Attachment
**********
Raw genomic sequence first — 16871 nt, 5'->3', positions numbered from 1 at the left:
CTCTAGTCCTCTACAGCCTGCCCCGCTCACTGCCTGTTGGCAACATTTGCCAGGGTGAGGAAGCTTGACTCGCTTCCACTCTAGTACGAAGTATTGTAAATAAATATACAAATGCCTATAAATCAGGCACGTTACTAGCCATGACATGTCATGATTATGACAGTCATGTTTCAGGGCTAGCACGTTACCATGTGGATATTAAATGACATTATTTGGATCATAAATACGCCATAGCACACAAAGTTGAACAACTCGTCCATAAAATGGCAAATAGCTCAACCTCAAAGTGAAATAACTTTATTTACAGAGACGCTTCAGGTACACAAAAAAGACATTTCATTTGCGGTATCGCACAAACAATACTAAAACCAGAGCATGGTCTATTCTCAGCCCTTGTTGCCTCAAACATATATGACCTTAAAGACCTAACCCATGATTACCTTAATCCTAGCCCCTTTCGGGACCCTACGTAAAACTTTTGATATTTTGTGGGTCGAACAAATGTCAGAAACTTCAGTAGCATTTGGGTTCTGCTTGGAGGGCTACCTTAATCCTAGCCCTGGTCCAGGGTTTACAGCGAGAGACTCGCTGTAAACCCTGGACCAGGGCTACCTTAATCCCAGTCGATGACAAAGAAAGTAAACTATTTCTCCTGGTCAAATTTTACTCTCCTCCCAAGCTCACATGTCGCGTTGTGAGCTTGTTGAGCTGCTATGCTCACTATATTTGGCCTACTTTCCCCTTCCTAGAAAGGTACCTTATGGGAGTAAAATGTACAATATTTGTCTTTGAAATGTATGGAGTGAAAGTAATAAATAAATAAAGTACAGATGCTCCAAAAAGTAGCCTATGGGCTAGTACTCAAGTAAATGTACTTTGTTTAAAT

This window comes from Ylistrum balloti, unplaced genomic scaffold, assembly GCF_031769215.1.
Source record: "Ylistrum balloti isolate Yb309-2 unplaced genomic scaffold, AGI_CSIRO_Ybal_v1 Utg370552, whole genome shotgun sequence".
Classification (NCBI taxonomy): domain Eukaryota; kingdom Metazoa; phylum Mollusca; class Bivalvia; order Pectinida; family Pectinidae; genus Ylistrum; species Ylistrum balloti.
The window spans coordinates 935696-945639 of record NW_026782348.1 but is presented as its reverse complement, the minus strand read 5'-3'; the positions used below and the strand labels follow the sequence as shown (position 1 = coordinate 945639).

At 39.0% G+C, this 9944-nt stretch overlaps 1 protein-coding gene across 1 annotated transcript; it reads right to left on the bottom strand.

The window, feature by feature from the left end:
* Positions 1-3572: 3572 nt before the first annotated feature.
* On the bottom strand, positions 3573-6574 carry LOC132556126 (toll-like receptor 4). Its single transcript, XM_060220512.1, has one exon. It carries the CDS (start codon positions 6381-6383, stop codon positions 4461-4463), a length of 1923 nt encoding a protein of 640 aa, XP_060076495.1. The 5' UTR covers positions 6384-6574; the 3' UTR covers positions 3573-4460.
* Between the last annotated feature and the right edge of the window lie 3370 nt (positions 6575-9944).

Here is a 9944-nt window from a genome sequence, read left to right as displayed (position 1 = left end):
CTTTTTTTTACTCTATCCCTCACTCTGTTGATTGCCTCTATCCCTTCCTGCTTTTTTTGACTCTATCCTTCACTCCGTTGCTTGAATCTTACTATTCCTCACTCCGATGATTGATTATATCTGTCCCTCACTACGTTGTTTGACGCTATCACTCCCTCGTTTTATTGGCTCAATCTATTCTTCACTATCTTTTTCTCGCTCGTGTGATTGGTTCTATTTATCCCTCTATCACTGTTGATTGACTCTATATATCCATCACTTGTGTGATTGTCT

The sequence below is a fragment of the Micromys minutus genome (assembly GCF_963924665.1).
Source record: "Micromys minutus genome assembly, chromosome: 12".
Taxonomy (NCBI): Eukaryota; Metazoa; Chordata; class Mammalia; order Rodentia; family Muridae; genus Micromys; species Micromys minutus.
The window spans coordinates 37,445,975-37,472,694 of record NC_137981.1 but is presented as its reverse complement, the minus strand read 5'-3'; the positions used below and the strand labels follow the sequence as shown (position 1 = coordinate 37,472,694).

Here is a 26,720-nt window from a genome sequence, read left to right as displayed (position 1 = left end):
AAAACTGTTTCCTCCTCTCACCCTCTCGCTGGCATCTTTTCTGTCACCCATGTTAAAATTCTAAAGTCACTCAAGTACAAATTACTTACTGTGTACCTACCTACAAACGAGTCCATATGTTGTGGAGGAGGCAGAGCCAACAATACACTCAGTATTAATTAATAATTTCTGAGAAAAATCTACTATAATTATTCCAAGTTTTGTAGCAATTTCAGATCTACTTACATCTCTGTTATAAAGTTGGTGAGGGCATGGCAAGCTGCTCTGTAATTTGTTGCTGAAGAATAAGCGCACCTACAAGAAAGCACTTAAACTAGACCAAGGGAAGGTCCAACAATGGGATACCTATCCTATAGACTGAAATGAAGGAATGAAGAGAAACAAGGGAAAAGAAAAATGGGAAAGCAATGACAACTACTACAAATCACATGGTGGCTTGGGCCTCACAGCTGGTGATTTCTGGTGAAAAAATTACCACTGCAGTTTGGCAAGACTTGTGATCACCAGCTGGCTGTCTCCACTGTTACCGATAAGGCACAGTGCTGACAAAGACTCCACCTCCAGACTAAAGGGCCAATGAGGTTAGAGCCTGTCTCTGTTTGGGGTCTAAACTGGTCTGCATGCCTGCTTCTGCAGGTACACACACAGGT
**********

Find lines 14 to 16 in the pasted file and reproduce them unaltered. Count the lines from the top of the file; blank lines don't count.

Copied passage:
The sequence below is a fragment of the Micromys minutus genome (assembly GCF_963924665.1).
Source record: "Micromys minutus genome assembly, chromosome: 12".
Taxonomy (NCBI): Eukaryota; Metazoa; Chordata; class Mammalia; order Rodentia; family Muridae; genus Micromys; species Micromys minutus.